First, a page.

Stack Overflow Culture

This blog post was most directly provoked by this tweet from my friend Rob Conery, explaining why he’s giving up contributing on Stack Overflow.

However, it’s been a long time coming. A while ago I started writing a similar post, but it got longer and longer without coming to any conclusion. I’m writing this one with a timebox of one hour, and then I’ll post whatever I’ve got. (I may then reformat it later.)

I’m aware of the mixed feelings many people have about Stack Overflow. Some consider it to be completely worthless, but I think more people view it as “a valuable resource, but a scary place to contribute due to potential hostility.” Others contribute on a regular basis, occasionally experiencing or witnessing hostility, but generally having a reasonable time.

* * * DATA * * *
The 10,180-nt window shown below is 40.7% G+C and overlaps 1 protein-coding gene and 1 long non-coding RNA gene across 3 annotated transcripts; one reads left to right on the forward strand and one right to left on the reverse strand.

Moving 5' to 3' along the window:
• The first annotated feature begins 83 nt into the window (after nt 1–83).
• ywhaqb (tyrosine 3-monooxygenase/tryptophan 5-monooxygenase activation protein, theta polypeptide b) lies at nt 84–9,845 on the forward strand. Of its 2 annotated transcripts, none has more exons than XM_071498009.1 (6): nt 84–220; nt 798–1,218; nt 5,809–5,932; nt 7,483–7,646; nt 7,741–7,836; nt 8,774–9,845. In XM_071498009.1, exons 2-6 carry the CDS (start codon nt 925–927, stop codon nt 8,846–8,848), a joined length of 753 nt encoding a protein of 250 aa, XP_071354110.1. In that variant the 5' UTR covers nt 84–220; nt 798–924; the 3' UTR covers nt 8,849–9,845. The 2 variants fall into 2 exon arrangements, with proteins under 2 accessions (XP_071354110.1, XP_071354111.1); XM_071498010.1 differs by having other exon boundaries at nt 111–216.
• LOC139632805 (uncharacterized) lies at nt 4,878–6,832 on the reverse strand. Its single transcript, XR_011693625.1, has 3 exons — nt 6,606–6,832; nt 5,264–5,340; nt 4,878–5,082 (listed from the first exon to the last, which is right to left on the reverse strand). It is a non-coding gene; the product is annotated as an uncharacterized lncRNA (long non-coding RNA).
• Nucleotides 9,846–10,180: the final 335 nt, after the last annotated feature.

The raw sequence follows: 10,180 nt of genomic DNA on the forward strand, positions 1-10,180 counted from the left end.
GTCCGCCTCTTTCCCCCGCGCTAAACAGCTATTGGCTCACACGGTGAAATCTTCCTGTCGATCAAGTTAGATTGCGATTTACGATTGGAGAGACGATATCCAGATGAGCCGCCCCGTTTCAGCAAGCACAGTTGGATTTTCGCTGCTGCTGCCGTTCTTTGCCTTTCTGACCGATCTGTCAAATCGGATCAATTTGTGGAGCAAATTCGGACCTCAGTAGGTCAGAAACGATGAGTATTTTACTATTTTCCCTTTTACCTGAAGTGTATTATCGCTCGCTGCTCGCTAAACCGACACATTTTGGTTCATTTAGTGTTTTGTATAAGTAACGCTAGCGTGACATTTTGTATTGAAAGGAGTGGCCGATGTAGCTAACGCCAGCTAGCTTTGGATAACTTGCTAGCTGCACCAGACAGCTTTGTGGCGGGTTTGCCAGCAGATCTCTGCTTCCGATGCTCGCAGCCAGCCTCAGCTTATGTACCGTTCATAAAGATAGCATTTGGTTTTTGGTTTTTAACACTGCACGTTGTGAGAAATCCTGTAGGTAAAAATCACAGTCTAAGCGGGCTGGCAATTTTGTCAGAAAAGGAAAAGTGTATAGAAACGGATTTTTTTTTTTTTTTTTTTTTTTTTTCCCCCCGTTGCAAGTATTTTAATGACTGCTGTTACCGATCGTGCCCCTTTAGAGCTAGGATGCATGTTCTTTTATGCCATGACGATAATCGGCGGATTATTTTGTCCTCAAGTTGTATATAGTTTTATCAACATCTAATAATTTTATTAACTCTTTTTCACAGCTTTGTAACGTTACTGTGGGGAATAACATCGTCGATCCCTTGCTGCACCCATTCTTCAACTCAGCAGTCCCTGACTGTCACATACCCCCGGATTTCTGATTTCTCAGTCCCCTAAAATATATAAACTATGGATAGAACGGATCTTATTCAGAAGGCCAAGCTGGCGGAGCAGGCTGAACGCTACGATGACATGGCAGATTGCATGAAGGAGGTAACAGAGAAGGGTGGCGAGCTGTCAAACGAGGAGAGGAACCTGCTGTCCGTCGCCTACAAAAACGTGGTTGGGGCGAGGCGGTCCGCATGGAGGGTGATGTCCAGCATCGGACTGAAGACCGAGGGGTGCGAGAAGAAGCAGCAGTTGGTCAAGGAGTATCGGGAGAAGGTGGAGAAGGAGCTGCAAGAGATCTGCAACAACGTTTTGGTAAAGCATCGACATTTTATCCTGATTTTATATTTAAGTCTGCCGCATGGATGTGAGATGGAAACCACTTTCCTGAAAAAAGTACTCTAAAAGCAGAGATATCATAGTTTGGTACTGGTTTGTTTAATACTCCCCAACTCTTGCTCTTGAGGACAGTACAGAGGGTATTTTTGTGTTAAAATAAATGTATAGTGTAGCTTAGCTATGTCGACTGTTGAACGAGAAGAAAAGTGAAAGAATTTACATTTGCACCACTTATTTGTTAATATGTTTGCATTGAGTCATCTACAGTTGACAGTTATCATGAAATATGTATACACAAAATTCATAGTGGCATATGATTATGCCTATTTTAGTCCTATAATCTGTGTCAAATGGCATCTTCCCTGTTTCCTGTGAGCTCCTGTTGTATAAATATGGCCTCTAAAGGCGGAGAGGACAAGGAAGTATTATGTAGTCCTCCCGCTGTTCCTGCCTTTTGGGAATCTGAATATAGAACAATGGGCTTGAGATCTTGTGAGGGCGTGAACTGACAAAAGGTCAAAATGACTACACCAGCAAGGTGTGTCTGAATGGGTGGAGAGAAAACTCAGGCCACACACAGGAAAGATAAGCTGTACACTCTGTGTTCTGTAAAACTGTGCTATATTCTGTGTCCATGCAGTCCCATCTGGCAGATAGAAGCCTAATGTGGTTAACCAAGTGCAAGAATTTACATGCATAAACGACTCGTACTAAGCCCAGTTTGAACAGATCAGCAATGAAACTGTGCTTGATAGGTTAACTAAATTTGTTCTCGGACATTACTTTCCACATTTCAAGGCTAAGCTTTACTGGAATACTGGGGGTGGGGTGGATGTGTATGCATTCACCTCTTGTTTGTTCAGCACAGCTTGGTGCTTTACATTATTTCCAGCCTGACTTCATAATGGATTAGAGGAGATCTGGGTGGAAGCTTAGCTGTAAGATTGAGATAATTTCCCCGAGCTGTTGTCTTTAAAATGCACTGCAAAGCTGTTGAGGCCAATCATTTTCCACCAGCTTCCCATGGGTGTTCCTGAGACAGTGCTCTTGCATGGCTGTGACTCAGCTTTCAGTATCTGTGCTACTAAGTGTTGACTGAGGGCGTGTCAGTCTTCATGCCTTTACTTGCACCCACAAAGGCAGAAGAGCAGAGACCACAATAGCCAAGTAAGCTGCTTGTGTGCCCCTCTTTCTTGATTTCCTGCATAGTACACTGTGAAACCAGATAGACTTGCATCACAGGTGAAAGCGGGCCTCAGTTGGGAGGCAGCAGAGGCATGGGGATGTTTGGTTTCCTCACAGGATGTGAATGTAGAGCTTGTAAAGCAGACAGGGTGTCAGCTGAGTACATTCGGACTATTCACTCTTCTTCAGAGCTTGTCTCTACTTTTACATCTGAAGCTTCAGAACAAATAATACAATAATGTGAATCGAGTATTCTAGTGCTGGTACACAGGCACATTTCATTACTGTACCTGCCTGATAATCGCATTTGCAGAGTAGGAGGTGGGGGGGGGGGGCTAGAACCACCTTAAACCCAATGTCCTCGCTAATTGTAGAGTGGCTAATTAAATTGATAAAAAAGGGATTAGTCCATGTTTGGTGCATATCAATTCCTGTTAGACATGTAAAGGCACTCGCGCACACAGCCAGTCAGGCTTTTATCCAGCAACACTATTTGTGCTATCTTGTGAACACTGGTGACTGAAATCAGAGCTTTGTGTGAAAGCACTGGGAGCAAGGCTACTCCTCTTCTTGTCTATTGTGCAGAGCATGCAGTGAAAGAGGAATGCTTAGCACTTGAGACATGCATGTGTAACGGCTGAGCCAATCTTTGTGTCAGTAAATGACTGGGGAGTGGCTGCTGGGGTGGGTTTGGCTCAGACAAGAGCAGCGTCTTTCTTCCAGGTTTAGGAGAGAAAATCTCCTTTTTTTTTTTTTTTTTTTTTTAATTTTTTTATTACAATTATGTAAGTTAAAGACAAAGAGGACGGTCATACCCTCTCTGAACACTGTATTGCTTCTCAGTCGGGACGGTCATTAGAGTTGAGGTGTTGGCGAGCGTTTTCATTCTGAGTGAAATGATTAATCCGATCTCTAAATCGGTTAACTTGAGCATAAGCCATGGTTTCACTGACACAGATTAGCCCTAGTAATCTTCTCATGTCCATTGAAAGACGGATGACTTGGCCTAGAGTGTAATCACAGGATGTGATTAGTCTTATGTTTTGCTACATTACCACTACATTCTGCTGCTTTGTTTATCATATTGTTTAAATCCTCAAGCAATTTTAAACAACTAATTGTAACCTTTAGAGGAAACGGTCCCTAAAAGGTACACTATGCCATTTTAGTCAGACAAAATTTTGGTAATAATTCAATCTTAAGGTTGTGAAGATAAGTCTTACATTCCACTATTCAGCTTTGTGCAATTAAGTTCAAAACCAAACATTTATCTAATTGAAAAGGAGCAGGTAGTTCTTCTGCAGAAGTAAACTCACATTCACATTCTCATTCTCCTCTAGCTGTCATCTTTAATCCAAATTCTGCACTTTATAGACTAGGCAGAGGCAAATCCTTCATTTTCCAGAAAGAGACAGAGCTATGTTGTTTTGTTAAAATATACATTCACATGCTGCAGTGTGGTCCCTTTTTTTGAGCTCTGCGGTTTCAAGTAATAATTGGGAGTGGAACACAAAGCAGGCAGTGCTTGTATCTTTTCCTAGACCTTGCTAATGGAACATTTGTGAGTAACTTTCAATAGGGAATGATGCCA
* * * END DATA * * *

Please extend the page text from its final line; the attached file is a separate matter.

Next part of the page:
This post talks about my experiences and my thoughts on where Stack Overflow has a problem, where I disagree with some of the perceived problems, and what can be done to improve the situation. This is a topic I wish I’d had time to talk about in more detail with the Stack Overflow team when I visited them in New York in February, but we were too busy discussing other important issues.

For a lot of this post I’ll talk about “askers” and “answerers”. This is a deliberate simplification for the sake of, well, simplicity. Many users are both askers and answerers, and a lot of the time I’ll write comments with a view to being an answerer, but without necessarily ending up writing an answer. Although any given user may take on different roles even in the course of an hour, for a single post each person usually has a single role. There are other roles of course “commenter on someone else’s answer” for example – I’m not trying to be exhaustive here.

Differences in goals and expectations

Like most things in life, Stack Overflow works best when everyone has the same goal. We can all take steps towards that goal together. Conversely, when people in a single situation have different goals, that’s when trouble often starts.